Ho Chi Minh City, 27 July 2012 – Consumer confidence levels across Asia have continued to decline in the second quarter of 2012, however, consumers in Asia remain more optimistic than many of their global counterparts, according to the latest quarterly Consumer Confidence Index findings from Nielsen, a leading global provider of information and insights into what consumers watch and buy.
Nielsen’s Q2 2012 Consumer Confidence Index recorded a score of 100 for Asia, down three points from Q1 2012. Confidence levels declined in many markets across Asia, with just five markets (Indonesia, Malaysia, Hong Kong, Vietnam and South Korea) recording an increase in confidence levels for the quarter. Malaysia posted the strongest gain in Asia, up four points compared to Q1 2012. Japan and South Korea recorded the lowest levels of confidence in Asia with scores of 57 and 50 respectively.
Despite weakening sentiment around the region, confidence levels in Asia continued to out-perform global averages, coming in nine points above the global consumer confidence score of 91. A number of Asia markets ranked amongst the most confident countries globally, including Indonesia (1st) which had the world’s most confident consumers, Philippines (3rd) and Malaysia (5th). At the other end of the spectrum, Asia’s least confident countries, Japan and South Korea, were also amongst the lowest globally, together with Croatia, Greece, Italy, Portugal and Hungary.
“Continuing economic uncertainty is clearly impacting on consumers’ confidence levels across the region,” said Therese Glennon, Nielsen’s Managing Director of Consumer Insights in the APMEA Region. “Consumer confidence has failed to gain any momentum this year as global events, including a worsening Euro zone crisis coupled with slowing growth rates in China and India, impacted financial markets and consumer sentiment in many parts of Asia. Consumers are reacting to renewed global market volatility by adopting a more cautious approach to discretionary spending.”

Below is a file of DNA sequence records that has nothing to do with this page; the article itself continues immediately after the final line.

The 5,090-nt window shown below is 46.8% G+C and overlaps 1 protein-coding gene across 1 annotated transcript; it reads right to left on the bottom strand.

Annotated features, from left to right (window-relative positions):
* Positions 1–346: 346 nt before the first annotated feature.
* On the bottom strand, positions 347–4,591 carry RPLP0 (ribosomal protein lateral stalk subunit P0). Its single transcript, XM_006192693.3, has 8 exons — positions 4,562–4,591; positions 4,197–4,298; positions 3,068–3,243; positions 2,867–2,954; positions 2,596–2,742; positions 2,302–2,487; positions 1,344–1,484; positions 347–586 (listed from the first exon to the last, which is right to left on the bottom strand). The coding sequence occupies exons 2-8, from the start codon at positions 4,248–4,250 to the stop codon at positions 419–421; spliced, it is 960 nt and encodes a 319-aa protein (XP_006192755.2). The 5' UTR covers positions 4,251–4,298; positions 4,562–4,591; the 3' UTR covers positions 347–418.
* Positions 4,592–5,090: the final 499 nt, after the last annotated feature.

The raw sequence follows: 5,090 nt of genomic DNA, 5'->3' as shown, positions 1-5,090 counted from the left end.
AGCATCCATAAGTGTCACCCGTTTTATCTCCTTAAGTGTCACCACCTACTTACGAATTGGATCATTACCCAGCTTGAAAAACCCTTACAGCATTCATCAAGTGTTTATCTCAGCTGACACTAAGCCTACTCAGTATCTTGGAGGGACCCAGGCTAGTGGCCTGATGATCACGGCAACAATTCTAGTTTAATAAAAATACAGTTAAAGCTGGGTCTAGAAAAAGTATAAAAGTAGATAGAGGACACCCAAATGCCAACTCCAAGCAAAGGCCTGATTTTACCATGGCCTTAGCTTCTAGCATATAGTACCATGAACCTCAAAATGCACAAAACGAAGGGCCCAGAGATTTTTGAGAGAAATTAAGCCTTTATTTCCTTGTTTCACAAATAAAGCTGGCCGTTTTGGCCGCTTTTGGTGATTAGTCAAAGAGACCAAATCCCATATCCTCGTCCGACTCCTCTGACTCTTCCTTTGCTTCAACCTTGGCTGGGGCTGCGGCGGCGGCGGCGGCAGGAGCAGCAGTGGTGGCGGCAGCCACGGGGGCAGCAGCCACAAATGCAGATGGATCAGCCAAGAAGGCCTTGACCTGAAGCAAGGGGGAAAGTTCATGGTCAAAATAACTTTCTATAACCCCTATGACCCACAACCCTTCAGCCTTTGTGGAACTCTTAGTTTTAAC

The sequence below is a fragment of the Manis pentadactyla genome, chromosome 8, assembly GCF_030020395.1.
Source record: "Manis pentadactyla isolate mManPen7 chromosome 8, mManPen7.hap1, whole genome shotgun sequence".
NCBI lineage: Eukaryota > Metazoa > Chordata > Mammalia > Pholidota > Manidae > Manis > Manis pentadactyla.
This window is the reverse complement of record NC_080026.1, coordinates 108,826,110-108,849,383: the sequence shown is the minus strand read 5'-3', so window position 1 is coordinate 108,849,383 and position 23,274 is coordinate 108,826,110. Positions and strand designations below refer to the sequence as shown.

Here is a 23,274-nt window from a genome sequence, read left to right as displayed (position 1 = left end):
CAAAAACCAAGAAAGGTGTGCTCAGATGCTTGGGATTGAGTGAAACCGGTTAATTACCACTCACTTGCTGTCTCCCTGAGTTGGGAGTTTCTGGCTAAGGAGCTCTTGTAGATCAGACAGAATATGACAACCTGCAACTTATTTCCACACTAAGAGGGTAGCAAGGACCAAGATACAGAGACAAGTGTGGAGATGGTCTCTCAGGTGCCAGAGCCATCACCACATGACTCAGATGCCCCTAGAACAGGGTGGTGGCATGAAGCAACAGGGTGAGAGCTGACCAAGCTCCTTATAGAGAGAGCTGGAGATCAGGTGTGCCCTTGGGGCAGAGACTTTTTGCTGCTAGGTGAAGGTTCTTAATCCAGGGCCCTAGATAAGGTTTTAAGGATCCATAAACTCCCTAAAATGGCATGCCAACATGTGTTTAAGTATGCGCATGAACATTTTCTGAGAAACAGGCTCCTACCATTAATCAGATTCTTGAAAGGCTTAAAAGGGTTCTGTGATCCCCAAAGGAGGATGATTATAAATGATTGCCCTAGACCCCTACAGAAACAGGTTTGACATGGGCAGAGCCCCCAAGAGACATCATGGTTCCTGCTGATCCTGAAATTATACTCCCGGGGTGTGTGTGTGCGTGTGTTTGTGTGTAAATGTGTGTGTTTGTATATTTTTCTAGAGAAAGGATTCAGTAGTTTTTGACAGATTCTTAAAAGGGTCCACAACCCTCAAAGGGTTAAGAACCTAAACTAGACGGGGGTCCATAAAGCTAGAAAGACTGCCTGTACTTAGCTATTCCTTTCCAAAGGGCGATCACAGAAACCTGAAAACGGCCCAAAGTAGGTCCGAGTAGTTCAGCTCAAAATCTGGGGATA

The Nielsen Global Survey of Consumer Confidence and Spending Intentions, established in 2005, tracks consumer confidence, major concerns and spending intentions among more than 28,000 Internet consumers in 56 countries. Consumer confidence levels above and below a baseline of 100 indicate degrees of optimism and pessimism.
Perceptions of job prospects, personal finances declined
According to Nielsen’s survey, 58 percent of Asian consumers felt their local job prospects in the next 12 months were good or excellent, down three percentage points from the previous quarter. In Vietnam, 46 percent of Vietnamese respondents say their job prospects over the next 12 months were good/excellent, decreasing 7 percentage points from the previous quarter and 11 percentage points versus a year ago. More than half (59%) of online consumers in Asia considered their personal finances over the next twelve months to be good or excellent, down four percentage points from Q1 2012 but increase two percentage points from Q2 2011. One in two Vietnamese respondents (51%) reported their state of personal finance good or excellent over the next 12 months, slightly increasing from 49 percent in Q1 2012 but still lower than a year ago (56%).